I'm wondering what the difference is between creating a swapfile with

fallocate -l 1G /swapfile


dd if=/dev/zero of=/swapfile bs=1024 count=1024

both seem to work fine, but does one have an advantage over the other?

The only thing I could find online was that fallocate does not work on all file systems.

  • 1
    fallocate is usually faster (since it doesn't fill the created file with zeros) - otherwise no differences though, the end result is the same. See: antipaucity.com/2017/08/31/… Mar 19, 2018 at 13:41
  • 2
    @JonasCz: Yes… but no! See muru’s answer. Mar 19, 2018 at 22:28

2 Answers 2


From the mkswap manpage:

Note  that  a  swap  file  must  not contain any holes.  Using cp(1) to
create the file is not acceptable.  Neither is use of  fallocate(1)  on
file  systems  that support preallocated files, such as XFS or ext4, or
on copy-on-write filesystems like btrfs.   It  is  recommended  to  use
dd(1)  and  /dev/zero in these cases.  Please read notes from swapon(8)
before adding a swap file to copy-on-write filesystems.

And from the swapon manpage:

You should not use swapon on a file with holes.  This can  be  seen  in
the system log as

      swapon: swapfile has holes.

The  swap file implementation in the kernel expects to be able to write
to the file directly, without the assistance of the  filesystem.   This
is  a problem on preallocated files (e.g.  fallocate(1)) on filesystems
like XFS or ext4, and on copy-on-write filesystems like btrfs.

It follows that, while fallocate may be faster than dd, it's not suitable for creating swap files and not supported by swap-related tools.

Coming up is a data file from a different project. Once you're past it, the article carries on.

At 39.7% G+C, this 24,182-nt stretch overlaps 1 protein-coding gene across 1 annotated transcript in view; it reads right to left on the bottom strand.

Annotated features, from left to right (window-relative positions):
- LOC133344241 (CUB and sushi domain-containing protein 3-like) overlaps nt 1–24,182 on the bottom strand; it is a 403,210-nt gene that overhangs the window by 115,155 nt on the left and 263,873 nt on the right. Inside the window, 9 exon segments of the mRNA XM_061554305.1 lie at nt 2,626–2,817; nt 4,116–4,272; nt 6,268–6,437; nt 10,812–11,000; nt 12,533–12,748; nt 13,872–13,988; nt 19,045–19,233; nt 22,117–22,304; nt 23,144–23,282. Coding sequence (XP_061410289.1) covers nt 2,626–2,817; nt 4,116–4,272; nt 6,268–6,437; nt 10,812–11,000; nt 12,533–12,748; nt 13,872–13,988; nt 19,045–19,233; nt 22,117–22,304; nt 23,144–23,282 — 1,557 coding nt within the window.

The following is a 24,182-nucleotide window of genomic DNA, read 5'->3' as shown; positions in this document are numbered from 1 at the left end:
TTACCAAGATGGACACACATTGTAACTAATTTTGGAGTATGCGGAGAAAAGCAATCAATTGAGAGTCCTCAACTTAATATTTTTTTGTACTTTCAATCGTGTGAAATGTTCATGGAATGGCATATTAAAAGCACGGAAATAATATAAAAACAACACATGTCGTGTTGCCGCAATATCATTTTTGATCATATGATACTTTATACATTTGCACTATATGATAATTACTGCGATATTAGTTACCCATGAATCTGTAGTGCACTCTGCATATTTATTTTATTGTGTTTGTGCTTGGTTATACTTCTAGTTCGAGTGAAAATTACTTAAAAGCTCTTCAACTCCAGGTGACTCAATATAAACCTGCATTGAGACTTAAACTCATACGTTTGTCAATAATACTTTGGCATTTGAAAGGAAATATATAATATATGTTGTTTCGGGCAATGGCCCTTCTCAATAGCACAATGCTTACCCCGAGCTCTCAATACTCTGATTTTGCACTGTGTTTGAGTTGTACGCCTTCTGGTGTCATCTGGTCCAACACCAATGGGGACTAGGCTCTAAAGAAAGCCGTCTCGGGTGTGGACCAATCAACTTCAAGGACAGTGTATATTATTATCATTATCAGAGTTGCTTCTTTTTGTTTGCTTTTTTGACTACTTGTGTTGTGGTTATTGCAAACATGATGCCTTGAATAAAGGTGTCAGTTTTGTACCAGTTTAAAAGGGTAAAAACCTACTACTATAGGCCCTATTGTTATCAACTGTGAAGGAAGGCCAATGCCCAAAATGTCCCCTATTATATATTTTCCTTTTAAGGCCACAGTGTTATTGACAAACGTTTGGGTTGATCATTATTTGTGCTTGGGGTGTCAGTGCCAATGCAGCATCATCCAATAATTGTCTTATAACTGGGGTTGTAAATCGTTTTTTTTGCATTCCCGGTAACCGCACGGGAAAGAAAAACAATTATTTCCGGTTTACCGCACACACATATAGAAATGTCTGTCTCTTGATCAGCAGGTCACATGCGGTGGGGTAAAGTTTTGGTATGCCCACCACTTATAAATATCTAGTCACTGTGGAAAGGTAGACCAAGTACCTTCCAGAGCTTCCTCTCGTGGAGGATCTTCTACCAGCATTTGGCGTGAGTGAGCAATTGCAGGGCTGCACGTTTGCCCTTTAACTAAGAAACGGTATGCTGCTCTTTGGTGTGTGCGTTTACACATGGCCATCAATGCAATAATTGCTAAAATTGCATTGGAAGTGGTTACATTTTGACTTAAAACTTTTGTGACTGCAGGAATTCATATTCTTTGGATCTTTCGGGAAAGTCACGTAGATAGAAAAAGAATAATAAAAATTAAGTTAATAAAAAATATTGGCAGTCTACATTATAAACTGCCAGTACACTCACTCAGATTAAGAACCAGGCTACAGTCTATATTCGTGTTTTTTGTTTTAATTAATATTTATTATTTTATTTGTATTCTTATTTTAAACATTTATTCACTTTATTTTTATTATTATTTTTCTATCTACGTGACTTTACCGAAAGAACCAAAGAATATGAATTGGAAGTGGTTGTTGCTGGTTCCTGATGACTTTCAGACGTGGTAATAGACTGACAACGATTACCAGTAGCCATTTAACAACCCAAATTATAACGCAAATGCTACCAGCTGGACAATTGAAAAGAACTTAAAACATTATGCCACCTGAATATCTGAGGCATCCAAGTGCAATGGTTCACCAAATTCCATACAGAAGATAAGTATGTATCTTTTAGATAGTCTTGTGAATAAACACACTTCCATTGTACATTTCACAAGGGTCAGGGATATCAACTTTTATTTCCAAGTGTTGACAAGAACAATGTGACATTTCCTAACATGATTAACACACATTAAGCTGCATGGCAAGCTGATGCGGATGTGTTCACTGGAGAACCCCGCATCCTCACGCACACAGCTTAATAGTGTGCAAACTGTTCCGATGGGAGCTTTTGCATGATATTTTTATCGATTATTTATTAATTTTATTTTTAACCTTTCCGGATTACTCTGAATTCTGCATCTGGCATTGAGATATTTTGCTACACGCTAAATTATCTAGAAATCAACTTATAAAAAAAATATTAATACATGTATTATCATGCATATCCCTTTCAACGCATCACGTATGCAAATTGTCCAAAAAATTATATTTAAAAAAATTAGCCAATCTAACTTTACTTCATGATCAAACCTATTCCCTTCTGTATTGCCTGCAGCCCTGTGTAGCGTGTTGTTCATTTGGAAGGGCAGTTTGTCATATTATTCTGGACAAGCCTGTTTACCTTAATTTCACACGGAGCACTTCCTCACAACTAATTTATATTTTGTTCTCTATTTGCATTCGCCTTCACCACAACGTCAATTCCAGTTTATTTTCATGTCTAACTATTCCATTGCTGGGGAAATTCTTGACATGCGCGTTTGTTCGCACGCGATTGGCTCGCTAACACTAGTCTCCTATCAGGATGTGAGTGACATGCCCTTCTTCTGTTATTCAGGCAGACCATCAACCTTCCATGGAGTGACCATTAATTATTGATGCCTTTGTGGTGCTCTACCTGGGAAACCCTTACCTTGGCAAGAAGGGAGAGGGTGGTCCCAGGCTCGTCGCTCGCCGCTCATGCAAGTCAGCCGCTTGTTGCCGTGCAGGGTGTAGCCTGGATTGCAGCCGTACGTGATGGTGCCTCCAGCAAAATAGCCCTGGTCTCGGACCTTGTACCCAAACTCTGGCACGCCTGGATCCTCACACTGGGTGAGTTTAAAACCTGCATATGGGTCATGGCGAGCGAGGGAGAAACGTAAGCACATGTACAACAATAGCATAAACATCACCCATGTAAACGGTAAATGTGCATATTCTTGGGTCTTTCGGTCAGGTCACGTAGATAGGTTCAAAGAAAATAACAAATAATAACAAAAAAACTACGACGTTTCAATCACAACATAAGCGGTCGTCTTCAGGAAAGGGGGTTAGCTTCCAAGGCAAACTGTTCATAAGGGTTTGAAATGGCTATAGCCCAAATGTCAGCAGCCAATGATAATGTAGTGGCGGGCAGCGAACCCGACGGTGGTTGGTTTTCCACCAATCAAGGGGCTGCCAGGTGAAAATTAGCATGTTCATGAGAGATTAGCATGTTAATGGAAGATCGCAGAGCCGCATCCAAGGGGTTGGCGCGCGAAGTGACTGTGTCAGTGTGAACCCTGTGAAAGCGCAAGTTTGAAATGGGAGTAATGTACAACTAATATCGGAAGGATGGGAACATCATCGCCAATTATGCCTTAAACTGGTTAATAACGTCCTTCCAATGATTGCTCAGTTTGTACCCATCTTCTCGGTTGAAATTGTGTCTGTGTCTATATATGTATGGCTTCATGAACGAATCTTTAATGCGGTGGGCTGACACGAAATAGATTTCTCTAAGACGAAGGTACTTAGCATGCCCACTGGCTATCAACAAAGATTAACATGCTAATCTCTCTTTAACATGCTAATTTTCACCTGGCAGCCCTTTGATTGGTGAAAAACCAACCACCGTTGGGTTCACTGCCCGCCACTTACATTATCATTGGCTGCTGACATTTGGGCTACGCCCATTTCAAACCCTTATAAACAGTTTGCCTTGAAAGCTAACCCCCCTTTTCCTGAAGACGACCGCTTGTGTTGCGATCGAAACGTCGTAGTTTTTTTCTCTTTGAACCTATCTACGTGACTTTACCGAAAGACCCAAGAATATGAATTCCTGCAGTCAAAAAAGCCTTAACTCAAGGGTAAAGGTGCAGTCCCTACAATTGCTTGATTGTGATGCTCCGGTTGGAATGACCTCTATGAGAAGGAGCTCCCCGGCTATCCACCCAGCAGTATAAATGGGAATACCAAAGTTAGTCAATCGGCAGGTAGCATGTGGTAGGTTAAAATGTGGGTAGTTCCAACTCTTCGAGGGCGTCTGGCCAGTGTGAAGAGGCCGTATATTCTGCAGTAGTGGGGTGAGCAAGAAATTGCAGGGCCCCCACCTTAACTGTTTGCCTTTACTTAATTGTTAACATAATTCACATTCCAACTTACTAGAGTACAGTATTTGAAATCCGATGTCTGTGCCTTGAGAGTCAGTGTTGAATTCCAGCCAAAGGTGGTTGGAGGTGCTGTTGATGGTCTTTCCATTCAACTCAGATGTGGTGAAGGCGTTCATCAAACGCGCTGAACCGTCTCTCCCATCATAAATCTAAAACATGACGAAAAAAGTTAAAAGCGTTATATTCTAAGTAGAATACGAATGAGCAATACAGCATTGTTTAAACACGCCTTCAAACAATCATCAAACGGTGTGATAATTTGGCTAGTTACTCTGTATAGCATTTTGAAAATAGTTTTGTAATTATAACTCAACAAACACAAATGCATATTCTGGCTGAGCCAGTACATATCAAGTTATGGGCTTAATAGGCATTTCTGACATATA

• 1
    The mkswap manpage also says: To set up a swap file, it is necessary to create that file before initializing it with mkswap, e.g. using a command like fallocate --length 8GiB swapfile I'm confused.
    – stumblebee
    Mar 19, 2018 at 14:00
  • 8
    @stumblebee and that will work fine on filesystems which don't support pre-allocated files where fallocate will essentially work like dd, but not on ext4, which is the default and by far the most commonly used Linux filesystem.
    – muru
    Mar 19, 2018 at 14:05
  • 2
    I'm a bit confused as to why fallocate would be a problem. It seems to, well, allocate the space. (As it says on the label.) And doing fallocate -l 1g /swaptest && mkswap /swaptest && swapon /swaptest on ext4 doesn't complain about anything. truncate -l 1g would be different, since it just sets the file size but doesn't allocate any blocks.
    – ilkkachu
    Mar 19, 2018 at 21:26
  • 1
    So if it isn't doing that, someone needs to file a bug :) Mar 19, 2018 at 23:43
  • 1
    @ilkkachu somebody has reproduced the problem on xfs, at least: bugzilla.redhat.com/show_bug.cgi?id=1129205
    – muru
    Mar 20, 2018 at 0:01

Fallocate is faster, From the fallocate manpage:

fallocate is used to manipulate the allocated disk space for a file, either to deallocate or preallocate it. For filesystems which support the fallocate system call, preallocation is done quickly by allocating blocks and marking them as uninitialized, requiring no IO to the data blocks. This is much faster than creating a file by filling it with zeros.

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